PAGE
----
The All-Star Game is the ultimate small sample, so anything is possible, especially with the way the ball jumps at Chase Field in Phoenix. But keep this in mind as you watch a parade of great pitchers take the mound tonight: Neither the NL or AL has scored more than five runs in five straight All-Star Games. If the pattern continues tonight, it will tie the all-time All-Star record of six straight such years, set in the last period of a depressed run-scoring environment, 1986-91.

In between the strikeouts, here is what to look for in the All-Star Game tonight:

Only one player in the game tonight will have appeared in the past six All-Star Games. No, it's not Jeter, Suzuki or David Wright, whose streaks end tonight. (Jeter was named to the team but is sitting out to take the rest.) It's Brian McCann, the Atlanta catcher who was the MVP of last year's game but gets his first starting assignment tonight.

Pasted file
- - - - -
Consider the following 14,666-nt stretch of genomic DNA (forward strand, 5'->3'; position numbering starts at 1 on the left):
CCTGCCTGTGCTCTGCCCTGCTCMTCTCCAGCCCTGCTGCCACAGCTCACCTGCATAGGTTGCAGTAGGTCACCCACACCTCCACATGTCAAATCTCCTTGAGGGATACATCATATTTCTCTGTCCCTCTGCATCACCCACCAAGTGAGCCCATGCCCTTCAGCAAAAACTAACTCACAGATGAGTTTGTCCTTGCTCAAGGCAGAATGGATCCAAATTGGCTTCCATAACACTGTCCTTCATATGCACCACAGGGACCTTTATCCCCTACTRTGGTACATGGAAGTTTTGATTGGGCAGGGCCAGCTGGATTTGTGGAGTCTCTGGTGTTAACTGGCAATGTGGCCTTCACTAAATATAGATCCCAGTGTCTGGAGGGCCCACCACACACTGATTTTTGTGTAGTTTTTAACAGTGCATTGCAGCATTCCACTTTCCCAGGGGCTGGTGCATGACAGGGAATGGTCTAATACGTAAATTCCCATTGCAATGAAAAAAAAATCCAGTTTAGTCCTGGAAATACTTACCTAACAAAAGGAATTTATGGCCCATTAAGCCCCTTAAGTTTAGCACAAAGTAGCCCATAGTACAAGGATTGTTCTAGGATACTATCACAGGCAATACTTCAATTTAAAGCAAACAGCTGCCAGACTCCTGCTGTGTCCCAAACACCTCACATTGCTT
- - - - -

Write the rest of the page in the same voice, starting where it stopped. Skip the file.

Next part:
McCann (.310, 15 HRs, 50 RBIs) is 10th in the National League in OPS and has carried an otherwise weak-hitting Braves team to the fourth-best record in baseball. He has put himself into the MVP discussion. He's made the All-Star team in every one of his six full big league seasons and is still only 27 years old.